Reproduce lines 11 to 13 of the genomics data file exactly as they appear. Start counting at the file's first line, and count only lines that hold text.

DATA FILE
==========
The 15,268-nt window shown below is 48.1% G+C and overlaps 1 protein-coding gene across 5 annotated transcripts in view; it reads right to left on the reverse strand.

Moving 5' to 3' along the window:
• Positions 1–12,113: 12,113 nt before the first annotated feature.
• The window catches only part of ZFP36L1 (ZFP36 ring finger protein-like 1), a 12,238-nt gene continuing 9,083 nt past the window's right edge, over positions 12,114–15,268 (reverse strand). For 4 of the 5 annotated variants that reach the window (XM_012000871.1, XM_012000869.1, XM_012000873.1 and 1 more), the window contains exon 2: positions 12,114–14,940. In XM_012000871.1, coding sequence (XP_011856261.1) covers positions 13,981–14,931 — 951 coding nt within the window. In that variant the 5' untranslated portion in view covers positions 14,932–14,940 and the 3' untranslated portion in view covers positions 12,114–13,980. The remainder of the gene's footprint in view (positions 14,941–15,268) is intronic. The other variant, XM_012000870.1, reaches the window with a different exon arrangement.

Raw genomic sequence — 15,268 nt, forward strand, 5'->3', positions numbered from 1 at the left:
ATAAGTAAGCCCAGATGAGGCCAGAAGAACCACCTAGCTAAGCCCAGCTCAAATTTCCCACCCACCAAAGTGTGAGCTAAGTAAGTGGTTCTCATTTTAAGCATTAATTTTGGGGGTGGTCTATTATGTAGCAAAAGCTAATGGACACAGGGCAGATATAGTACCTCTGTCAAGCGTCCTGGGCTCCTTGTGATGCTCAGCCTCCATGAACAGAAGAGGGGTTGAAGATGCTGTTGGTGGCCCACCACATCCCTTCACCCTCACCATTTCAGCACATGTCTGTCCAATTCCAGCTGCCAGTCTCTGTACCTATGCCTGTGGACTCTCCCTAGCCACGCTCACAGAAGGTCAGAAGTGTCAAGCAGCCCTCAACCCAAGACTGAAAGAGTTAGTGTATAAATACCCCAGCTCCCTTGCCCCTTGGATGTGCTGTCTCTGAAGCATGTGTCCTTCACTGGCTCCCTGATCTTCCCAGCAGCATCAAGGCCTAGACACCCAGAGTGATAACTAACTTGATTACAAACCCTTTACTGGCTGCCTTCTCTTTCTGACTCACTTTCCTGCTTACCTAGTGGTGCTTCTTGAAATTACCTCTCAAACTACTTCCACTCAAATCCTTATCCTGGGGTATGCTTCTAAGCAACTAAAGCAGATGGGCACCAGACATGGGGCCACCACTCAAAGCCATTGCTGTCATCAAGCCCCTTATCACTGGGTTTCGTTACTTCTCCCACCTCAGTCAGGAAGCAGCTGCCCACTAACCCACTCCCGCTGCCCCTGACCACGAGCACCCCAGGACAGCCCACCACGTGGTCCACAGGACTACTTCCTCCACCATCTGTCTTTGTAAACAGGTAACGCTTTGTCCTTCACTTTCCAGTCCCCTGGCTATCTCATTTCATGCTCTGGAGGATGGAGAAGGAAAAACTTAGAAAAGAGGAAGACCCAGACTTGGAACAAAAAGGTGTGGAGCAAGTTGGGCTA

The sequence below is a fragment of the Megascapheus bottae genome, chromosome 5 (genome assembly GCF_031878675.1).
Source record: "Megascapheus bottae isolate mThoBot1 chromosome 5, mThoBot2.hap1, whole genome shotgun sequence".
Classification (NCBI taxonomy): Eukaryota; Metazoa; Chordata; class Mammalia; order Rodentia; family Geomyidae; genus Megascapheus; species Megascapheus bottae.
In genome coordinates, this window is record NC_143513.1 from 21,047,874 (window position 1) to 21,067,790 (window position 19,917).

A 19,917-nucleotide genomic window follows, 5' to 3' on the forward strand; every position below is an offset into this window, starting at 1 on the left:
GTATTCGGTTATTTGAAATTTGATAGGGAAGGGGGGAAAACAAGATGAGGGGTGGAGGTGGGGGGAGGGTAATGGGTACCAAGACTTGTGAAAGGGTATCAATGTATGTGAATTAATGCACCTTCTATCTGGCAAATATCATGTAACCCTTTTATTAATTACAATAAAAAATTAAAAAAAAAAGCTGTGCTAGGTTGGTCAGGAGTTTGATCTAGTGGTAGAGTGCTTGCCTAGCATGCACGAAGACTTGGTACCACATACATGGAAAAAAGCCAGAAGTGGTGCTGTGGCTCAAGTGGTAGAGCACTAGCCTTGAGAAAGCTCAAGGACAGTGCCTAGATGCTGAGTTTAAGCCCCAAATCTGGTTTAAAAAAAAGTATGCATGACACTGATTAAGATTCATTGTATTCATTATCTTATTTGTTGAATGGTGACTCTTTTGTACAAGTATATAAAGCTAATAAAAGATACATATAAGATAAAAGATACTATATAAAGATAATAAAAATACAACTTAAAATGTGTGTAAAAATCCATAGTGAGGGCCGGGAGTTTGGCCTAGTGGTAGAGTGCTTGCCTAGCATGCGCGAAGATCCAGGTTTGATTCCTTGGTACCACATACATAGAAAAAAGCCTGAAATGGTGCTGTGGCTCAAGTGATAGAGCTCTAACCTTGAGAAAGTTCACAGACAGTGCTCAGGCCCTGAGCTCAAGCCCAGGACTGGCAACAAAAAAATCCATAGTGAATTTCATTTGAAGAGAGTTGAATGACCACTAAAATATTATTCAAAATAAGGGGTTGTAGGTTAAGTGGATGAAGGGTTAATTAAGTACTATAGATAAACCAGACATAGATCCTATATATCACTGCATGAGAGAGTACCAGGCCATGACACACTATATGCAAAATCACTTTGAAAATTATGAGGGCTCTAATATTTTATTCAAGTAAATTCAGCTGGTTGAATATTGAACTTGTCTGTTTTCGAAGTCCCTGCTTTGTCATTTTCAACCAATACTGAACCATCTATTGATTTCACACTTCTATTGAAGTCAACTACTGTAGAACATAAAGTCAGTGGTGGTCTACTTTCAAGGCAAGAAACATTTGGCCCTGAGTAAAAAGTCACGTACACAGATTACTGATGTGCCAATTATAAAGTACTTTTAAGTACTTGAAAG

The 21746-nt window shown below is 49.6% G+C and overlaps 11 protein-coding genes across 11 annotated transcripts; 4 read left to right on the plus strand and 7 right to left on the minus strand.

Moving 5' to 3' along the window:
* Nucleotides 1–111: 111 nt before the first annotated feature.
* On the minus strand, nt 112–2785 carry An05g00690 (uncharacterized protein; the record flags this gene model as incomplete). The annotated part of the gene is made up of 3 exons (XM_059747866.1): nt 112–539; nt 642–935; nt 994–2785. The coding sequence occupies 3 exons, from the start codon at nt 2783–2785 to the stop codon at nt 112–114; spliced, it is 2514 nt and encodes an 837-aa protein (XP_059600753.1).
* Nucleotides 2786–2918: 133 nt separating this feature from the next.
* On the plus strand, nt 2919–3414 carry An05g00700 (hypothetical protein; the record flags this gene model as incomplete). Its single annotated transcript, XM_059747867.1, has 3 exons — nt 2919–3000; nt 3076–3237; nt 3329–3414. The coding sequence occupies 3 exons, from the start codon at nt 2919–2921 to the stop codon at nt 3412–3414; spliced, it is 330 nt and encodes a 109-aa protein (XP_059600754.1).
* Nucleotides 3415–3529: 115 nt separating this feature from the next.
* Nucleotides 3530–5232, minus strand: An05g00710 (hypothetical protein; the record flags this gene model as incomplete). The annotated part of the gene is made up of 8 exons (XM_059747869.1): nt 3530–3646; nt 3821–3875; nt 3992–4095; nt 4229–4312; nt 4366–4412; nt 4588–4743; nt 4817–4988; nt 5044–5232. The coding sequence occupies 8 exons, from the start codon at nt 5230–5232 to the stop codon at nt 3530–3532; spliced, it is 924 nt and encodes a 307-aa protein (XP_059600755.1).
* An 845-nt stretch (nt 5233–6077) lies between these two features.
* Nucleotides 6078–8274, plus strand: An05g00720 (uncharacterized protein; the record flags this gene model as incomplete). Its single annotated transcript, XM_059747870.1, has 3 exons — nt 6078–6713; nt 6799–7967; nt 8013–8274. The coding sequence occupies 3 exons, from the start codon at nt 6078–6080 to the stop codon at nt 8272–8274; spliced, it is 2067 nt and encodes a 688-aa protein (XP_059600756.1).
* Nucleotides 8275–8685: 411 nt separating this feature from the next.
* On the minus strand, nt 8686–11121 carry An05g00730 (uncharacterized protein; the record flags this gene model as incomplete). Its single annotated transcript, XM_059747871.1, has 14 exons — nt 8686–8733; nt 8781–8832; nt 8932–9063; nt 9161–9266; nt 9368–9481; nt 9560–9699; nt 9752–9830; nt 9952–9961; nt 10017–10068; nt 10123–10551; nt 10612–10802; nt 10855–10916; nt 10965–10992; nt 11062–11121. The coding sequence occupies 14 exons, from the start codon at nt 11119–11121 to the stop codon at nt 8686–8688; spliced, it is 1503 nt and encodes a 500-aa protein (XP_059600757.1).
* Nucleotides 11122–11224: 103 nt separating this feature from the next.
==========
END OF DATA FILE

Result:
A 19,917-nucleotide genomic window follows, 5' to 3' on the forward strand; every position below is an offset into this window, starting at 1 on the left:
GTATTCGGTTATTTGAAATTTGATAGGGAAGGGGGGAAAACAAGATGAGGGGTGGAGGTGGGGGGAGGGTAATGGGTACCAAGACTTGTGAAAGGGTATCAATGTATGTGAATTAATGCACCTTCTATCTGGCAAATATCATGTAACCCTTTTATTAATTACAATAAAAAATTAAAAAAAAAAGCTGTGCTAGGTTGGTCAGGAGTTTGATCTAGTGGTAGAGTGCTTGCCTAGCATGCACGAAGACTTGGTACCACATACATGGAAAAAAGCCAGAAGTGGTGCTGTGGCTCAAGTGGTAGAGCACTAGCCTTGAGAAAGCTCAAGGACAGTGCCTAGATGCTGAGTTTAAGCCCCAAATCTGGTTTAAAAAAAAGTATGCATGACACTGATTAAGATTCATTGTATTCATTATCTTATTTGTTGAATGGTGACTCTTTTGTACAAGTATATAAAGCTAATAAAAGATACATATAAGATAAAAGATACTATATAAAGATAATAAAAATACAACTTAAAATGTGTGTAAAAATCCATAGTGAGGGCCGGGAGTTTGGCCTAGTGGTAGAGTGCTTGCCTAGCATGCGCGAAGATCCAGGTTTGATTCCTTGGTACCACATACATAGAAAAAAGCCTGAAATGGTGCTGTGGCTCAAGTGATAGAGCTCTAACCTTGAGAAAGTTCACAGACAGTGCTCAGGCCCTGAGCTCAAGCCCAGGACTGGCAACAAAAAAATCCATAGTGAATTTCATTTGAAGAGAGTTGAATGACCACTAAAATATTATTCAAAATAAGGGGTTGTAGGTTAAGTGGATGAAGGGTTAATTAAGTACTATAGATAAACCAGACATAGATCCTATATATCACTGCATGAGAGAGTACCAGGCCATGACACACTATATGCAAAATCACTTTGAAAATTATGAGGGCTCTAATATTTTATTCAAGTAAATTCAGCTGGTTGAATATTGAACTTGTCTGTTTTCGAAGTCCCTGCTTTGTCATTTTCAACCAATACTGAACCATCTATTGATTTCACACTTCTATTGAAGTCAACTACTGTAGAACATAAAGTCAGTGGTGGTCTACTTTCAAGGCAAGAAACATTTGGCCCTGAGTAAAAAGTCACGTACACAGATTACTGATGTGCCAATTATAAAGTACTTTTAAGTACTTGAAAG

The 21746-nt window shown below is 49.6% G+C and overlaps 11 protein-coding genes across 11 annotated transcripts; 4 read left to right on the plus strand and 7 right to left on the minus strand.